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Cleveland Browns sticking with QB prep plan despite NFL's appeal of Deshaun Watson's 6-game suspension

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Roger Goodell picks ex-N.J. attorney general to hear appeal of Watson's suspension (0:42)

Adam Schefter discusses Roger Goodell choosing former N.J. Attorney General Peter C. Harvey as the appeal officer to oversee Deshaun Watson's case. (0:42)

BEREA, Ohio -- Cleveland Browns coach Kevin Stefanski said Friday that the team is waiting to see what happens with the NFL's appeal of Deshaun Watson's six-game suspension before altering its plans at quarterback in practice.

To this point in training camp, Watson has gotten the overwhelming majority of the snaps with the first-team offense; backup Jacoby Brissett has mostly worked with the second team.

"We'll just kind of await clarity on the situation," Stefanski said before Friday's practice. "Just continue to move ahead with what we're doing."

Stefanski was speaking for the first time since the NFL announced Wednesday that it was appealing the ruling of disciplinary officer Sue L. Robinson, a former federal judge, as it seeks a tougher penalty under the league's personal conduct policy.

"The NFL's appeal addresses whether, based on the findings made by Judge Robinson, the discipline should be modified to include a professional evaluation and treatment as determined by medical experts, an appropriate fine, and a longer suspension," the league said in a statement.

On Thursday, the NFL announced that commissioner Roger Goodell had appointed former New Jersey Attorney General Peter C. Harvey to hear the appeal. Harvey works now as a partner at the Patterson Belknap firm in New York. He has also served as a federal prosecutor and is a member of the NFL's diversity advisory committee. Harvey has also served as Goodell's designee in other arbitrations. In 2017, Harvey was one of four members of an expert panel who reviewed the league's domestic violence investigation into Dallas Cowboys running back Ezekiel Elliott, who was suspended six games for violating the conduct policy.

The NFLPA said Friday it filed its reply brief to the NFL's appeal.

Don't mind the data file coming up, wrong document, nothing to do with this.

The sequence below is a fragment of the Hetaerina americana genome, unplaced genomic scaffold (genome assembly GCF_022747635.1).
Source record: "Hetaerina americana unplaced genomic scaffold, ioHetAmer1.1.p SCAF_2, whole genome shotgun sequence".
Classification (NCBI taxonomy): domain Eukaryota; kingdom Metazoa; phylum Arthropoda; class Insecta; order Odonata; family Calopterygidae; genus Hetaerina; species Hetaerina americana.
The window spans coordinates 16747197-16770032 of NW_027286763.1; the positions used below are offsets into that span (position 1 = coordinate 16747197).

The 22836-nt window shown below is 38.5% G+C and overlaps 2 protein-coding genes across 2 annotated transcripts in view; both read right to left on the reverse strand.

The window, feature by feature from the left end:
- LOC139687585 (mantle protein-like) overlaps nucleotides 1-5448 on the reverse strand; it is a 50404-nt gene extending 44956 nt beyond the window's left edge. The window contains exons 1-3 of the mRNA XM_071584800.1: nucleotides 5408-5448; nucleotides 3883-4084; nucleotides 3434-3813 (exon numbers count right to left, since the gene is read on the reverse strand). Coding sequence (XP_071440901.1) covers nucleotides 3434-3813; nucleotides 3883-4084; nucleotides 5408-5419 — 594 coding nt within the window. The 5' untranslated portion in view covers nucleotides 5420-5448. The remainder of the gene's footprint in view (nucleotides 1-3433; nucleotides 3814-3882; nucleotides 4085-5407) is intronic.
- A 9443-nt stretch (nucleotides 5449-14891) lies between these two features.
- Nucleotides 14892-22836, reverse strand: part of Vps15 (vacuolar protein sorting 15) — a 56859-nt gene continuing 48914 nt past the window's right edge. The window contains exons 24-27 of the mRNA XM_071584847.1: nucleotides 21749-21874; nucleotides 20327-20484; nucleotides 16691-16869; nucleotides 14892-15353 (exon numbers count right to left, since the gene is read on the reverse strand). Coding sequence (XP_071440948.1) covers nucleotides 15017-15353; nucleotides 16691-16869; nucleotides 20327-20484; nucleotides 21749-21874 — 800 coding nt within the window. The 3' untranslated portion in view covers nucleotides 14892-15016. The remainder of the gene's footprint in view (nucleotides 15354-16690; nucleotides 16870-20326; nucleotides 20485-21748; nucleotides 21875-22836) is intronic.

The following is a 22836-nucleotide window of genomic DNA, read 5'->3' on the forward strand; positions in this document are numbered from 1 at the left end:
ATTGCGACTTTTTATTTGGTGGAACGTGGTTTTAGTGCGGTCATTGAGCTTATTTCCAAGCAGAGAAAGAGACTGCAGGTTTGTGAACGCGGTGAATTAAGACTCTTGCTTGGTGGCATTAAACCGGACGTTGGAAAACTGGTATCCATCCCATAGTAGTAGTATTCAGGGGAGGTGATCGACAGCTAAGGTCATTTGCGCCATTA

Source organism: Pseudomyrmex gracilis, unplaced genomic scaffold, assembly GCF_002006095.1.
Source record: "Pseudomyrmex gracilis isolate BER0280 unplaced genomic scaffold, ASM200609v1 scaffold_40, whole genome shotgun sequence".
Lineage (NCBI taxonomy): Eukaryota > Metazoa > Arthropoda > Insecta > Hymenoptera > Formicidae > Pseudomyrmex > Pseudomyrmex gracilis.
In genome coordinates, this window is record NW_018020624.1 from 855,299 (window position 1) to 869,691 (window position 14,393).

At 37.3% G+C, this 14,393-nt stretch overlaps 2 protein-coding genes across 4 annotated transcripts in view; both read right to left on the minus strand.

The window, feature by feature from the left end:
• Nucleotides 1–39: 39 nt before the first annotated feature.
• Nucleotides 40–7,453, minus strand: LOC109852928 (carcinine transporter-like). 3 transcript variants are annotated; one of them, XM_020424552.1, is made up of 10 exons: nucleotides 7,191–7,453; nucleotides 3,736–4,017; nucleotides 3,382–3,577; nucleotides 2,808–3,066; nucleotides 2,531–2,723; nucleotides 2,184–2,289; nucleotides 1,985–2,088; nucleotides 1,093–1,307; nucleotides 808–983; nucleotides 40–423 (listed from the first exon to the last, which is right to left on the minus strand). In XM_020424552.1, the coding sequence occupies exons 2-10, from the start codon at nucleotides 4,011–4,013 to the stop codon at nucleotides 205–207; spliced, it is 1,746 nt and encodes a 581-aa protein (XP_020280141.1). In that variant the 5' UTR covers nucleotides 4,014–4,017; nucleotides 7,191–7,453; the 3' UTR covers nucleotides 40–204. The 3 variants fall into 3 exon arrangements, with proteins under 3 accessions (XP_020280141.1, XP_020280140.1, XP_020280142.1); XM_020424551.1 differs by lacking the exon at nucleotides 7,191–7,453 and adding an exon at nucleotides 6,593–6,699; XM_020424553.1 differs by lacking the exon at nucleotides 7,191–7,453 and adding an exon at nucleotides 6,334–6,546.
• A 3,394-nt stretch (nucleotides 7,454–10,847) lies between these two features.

There is no timeline for when Harvey will hear the appeal. According to the league's personal conduct policy, it must be done on an expedited basis. Under the collective bargaining agreement, Harvey's written decision "will constitute full, final and complete disposition of the dispute and will be binding upon the player(s), Club(s) and the parties to this Agreement."

Earlier Friday, Cleveland All-Pro right guard Wyatt Teller said that Browns players are ready for a resolution regarding Watson's availability for the season.

"Yeah, of course," he said. "Obviously, we want to know what's going on and be done with it. I think that if any team was in that situation, that's what they would want."

Watson has been accused of sexual assault and other inappropriate conduct during massage sessions in civil lawsuits filed by 25 women. The encounters alleged in the lawsuits took place from March 2020 to March 2021, while Watson was a member of the Houston Texans. Watson sat out last season with the Texans after requesting a trade from Houston earlier in the offseason.

In issuing the six-game suspension, Robinson wrote that "the NFL carried its burden to prove, by a preponderance of the evidence, that Mr. Watson engaged in sexual assault (as defined by the NFL) against the four therapists identified in the Report."

However, in imposing the suspension, Robinson pointed out flaws in the league's guidelines for player misconduct, which limited her authority to penalize him.

While relying on precedent, Robinson sought to differentiate between violent and nonviolent sexual conduct. Robinson concluded that Watson's conduct "does not fall into the category of violent conduct that would require the minimum six-game suspension" the league had established as "by far the most commonly-imposed discipline for domestic or gendered violence and sexual acts."

The Browns traded for Watson in March, sending three first-round draft picks to the Texans. Cleveland then gave Watson a new five-year contract that was the richest deal in NFL history for any player.

Stefanski has yet to indicate whether Watson will start or even play in Cleveland's preseason opener next Friday in Jacksonville.

"We've got to get Deshaun ready to play, he hasn't played football in a year," Stefanski said. "We've got to get Jacoby ready to play, he's potentially going to be playing early for us and starting and we're going to be counting on him. ... We're going to be using every opportunity we have out here, individual drill, post-practice, during practice, we've got to get all these guys ready to play."